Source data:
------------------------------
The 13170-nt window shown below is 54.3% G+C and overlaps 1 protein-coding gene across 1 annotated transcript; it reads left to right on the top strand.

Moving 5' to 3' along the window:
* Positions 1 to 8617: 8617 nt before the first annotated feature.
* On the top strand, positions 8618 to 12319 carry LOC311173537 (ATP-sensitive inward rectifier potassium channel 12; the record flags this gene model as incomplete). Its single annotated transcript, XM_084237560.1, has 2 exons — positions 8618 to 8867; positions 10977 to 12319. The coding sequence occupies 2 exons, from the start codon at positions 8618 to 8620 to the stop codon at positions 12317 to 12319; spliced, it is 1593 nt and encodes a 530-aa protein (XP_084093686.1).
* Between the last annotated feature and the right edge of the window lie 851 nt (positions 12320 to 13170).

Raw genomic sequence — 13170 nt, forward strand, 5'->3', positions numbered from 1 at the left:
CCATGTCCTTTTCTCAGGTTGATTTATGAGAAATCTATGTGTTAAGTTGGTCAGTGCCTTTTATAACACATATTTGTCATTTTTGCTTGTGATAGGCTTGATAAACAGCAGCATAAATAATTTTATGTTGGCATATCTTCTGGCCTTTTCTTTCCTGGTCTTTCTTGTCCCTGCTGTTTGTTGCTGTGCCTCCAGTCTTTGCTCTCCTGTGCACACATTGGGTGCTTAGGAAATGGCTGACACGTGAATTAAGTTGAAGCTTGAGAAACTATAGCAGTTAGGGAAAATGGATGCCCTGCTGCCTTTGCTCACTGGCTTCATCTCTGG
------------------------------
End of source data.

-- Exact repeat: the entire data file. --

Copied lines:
The 13170-nt window shown below is 54.3% G+C and overlaps 1 protein-coding gene across 1 annotated transcript; it reads left to right on the top strand.

Moving 5' to 3' along the window:
* Positions 1 to 8617: 8617 nt before the first annotated feature.
* On the top strand, positions 8618 to 12319 carry LOC311173537 (ATP-sensitive inward rectifier potassium channel 12; the record flags this gene model as incomplete). Its single annotated transcript, XM_084237560.1, has 2 exons — positions 8618 to 8867; positions 10977 to 12319. The coding sequence occupies 2 exons, from the start codon at positions 8618 to 8620 to the stop codon at positions 12317 to 12319; spliced, it is 1593 nt and encodes a 530-aa protein (XP_084093686.1).
* Between the last annotated feature and the right edge of the window lie 851 nt (positions 12320 to 13170).

Raw genomic sequence — 13170 nt, forward strand, 5'->3', positions numbered from 1 at the left:
CCATGTCCTTTTCTCAGGTTGATTTATGAGAAATCTATGTGTTAAGTTGGTCAGTGCCTTTTATAACACATATTTGTCATTTTTGCTTGTGATAGGCTTGATAAACAGCAGCATAAATAATTTTATGTTGGCATATCTTCTGGCCTTTTCTTTCCTGGTCTTTCTTGTCCCTGCTGTTTGTTGCTGTGCCTCCAGTCTTTGCTCTCCTGTGCACACATTGGGTGCTTAGGAAATGGCTGACACGTGAATTAAGTTGAAGCTTGAGAAACTATAGCAGTTAGGGAAAATGGATGCCCTGCTGCCTTTGCTCACTGGCTTCATCTCTGG